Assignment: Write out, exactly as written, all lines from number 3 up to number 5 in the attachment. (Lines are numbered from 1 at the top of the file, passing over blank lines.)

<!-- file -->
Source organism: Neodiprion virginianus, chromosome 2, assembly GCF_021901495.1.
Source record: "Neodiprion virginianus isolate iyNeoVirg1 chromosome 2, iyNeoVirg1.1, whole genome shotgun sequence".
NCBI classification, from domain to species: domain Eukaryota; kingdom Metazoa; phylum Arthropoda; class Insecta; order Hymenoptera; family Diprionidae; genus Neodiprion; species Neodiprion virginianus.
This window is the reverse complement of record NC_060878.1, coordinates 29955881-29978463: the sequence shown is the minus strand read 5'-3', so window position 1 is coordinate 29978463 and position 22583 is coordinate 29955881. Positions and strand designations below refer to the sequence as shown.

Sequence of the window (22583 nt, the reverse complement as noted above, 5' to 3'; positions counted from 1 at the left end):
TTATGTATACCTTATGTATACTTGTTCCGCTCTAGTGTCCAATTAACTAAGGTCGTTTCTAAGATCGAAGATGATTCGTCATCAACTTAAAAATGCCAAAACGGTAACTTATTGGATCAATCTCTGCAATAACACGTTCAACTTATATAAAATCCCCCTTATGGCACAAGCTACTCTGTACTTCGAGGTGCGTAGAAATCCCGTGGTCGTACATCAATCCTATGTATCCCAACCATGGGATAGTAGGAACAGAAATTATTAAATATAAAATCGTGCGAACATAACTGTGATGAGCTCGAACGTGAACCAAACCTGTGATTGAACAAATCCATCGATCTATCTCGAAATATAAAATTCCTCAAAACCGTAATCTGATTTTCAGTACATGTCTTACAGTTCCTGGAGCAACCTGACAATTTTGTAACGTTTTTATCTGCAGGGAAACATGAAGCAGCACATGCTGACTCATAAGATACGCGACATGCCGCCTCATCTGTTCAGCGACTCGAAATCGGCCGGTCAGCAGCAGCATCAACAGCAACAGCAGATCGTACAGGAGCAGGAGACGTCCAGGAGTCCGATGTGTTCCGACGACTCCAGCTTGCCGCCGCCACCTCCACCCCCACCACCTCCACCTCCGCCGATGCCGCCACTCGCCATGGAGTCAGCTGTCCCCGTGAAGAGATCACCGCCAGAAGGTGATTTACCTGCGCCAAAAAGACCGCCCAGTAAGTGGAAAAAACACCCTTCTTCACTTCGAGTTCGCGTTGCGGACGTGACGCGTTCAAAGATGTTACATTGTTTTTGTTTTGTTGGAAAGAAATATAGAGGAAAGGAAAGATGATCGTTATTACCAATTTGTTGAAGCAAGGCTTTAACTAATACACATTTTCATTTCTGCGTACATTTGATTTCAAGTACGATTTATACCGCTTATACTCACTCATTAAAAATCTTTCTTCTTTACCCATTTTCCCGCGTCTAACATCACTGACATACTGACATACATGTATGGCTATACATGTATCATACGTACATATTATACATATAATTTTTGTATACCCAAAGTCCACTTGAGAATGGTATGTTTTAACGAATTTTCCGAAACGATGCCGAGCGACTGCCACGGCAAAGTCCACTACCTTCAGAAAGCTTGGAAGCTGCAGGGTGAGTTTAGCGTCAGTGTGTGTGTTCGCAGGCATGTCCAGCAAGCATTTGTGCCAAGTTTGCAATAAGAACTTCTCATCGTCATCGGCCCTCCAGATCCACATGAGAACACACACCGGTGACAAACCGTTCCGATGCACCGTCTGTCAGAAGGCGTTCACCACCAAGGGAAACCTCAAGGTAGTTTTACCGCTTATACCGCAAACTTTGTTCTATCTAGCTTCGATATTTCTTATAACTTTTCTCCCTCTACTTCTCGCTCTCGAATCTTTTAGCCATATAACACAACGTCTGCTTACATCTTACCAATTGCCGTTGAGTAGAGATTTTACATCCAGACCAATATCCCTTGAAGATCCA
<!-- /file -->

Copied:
NCBI classification, from domain to species: domain Eukaryota; kingdom Metazoa; phylum Arthropoda; class Insecta; order Hymenoptera; family Diprionidae; genus Neodiprion; species Neodiprion virginianus.
This window is the reverse complement of record NC_060878.1, coordinates 29955881-29978463: the sequence shown is the minus strand read 5'-3', so window position 1 is coordinate 29978463 and position 22583 is coordinate 29955881. Positions and strand designations below refer to the sequence as shown.

Sequence of the window (22583 nt, the reverse complement as noted above, 5' to 3'; positions counted from 1 at the left end):